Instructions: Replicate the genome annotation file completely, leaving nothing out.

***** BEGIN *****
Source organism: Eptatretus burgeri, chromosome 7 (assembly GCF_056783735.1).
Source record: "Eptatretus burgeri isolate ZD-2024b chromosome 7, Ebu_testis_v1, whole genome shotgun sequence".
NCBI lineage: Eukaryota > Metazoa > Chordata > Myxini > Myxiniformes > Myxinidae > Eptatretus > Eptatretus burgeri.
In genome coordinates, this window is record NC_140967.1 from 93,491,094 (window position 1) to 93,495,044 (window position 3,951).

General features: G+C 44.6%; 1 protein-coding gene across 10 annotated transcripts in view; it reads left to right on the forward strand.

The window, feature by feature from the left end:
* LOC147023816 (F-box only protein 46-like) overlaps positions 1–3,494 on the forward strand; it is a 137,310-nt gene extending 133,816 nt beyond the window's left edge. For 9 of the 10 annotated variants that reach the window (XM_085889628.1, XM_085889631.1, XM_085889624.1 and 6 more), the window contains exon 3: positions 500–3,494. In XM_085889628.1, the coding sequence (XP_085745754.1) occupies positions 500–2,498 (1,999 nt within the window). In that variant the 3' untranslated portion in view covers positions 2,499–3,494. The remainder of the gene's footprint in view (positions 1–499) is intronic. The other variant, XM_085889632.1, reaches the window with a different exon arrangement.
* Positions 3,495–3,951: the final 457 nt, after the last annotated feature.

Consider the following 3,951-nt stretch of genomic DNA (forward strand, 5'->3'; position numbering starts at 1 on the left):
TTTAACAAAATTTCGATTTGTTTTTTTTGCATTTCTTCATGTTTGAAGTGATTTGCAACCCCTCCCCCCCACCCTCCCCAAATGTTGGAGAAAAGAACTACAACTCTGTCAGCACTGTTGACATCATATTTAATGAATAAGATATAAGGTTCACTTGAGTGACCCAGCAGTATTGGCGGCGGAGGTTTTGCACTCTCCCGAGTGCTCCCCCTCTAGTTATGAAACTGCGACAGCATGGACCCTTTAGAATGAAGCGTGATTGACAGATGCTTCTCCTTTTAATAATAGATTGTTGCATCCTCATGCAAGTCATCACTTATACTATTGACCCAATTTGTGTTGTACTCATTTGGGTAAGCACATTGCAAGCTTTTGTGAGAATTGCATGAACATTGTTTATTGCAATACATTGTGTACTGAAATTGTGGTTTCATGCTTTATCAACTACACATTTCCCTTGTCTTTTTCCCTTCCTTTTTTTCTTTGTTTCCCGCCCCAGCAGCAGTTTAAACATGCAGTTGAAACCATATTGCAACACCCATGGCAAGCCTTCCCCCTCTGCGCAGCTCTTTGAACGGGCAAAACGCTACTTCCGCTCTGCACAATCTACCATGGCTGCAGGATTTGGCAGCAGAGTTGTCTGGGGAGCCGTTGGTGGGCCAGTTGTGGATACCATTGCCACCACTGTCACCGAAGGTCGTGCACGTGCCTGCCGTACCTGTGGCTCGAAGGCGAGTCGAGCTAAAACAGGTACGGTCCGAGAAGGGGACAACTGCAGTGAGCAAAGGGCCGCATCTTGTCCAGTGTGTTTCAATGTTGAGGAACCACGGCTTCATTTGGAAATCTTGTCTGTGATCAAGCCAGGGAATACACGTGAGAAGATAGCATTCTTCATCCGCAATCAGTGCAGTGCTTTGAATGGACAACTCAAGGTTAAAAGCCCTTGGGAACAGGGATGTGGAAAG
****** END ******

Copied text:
Source organism: Eptatretus burgeri, chromosome 7 (assembly GCF_056783735.1).
Source record: "Eptatretus burgeri isolate ZD-2024b chromosome 7, Ebu_testis_v1, whole genome shotgun sequence".
NCBI lineage: Eukaryota > Metazoa > Chordata > Myxini > Myxiniformes > Myxinidae > Eptatretus > Eptatretus burgeri.
In genome coordinates, this window is record NC_140967.1 from 93,491,094 (window position 1) to 93,495,044 (window position 3,951).

General features: G+C 44.6%; 1 protein-coding gene across 10 annotated transcripts in view; it reads left to right on the forward strand.

The window, feature by feature from the left end:
* LOC147023816 (F-box only protein 46-like) overlaps positions 1–3,494 on the forward strand; it is a 137,310-nt gene extending 133,816 nt beyond the window's left edge. For 9 of the 10 annotated variants that reach the window (XM_085889628.1, XM_085889631.1, XM_085889624.1 and 6 more), the window contains exon 3: positions 500–3,494. In XM_085889628.1, the coding sequence (XP_085745754.1) occupies positions 500–2,498 (1,999 nt within the window). In that variant the 3' untranslated portion in view covers positions 2,499–3,494. The remainder of the gene's footprint in view (positions 1–499) is intronic. The other variant, XM_085889632.1, reaches the window with a different exon arrangement.
* Positions 3,495–3,951: the final 457 nt, after the last annotated feature.

Consider the following 3,951-nt stretch of genomic DNA (forward strand, 5'->3'; position numbering starts at 1 on the left):
TTTAACAAAATTTCGATTTGTTTTTTTTGCATTTCTTCATGTTTGAAGTGATTTGCAACCCCTCCCCCCCACCCTCCCCAAATGTTGGAGAAAAGAACTACAACTCTGTCAGCACTGTTGACATCATATTTAATGAATAAGATATAAGGTTCACTTGAGTGACCCAGCAGTATTGGCGGCGGAGGTTTTGCACTCTCCCGAGTGCTCCCCCTCTAGTTATGAAACTGCGACAGCATGGACCCTTTAGAATGAAGCGTGATTGACAGATGCTTCTCCTTTTAATAATAGATTGTTGCATCCTCATGCAAGTCATCACTTATACTATTGACCCAATTTGTGTTGTACTCATTTGGGTAAGCACATTGCAAGCTTTTGTGAGAATTGCATGAACATTGTTTATTGCAATACATTGTGTACTGAAATTGTGGTTTCATGCTTTATCAACTACACATTTCCCTTGTCTTTTTCCCTTCCTTTTTTTCTTTGTTTCCCGCCCCAGCAGCAGTTTAAACATGCAGTTGAAACCATATTGCAACACCCATGGCAAGCCTTCCCCCTCTGCGCAGCTCTTTGAACGGGCAAAACGCTACTTCCGCTCTGCACAATCTACCATGGCTGCAGGATTTGGCAGCAGAGTTGTCTGGGGAGCCGTTGGTGGGCCAGTTGTGGATACCATTGCCACCACTGTCACCGAAGGTCGTGCACGTGCCTGCCGTACCTGTGGCTCGAAGGCGAGTCGAGCTAAAACAGGTACGGTCCGAGAAGGGGACAACTGCAGTGAGCAAAGGGCCGCATCTTGTCCAGTGTGTTTCAATGTTGAGGAACCACGGCTTCATTTGGAAATCTTGTCTGTGATCAAGCCAGGGAATACACGTGAGAAGATAGCATTCTTCATCCGCAATCAGTGCAGTGCTTTGAATGGACAACTCAAGGTTAAAAGCCCTTGGGAACAGGGATGTGGAAAG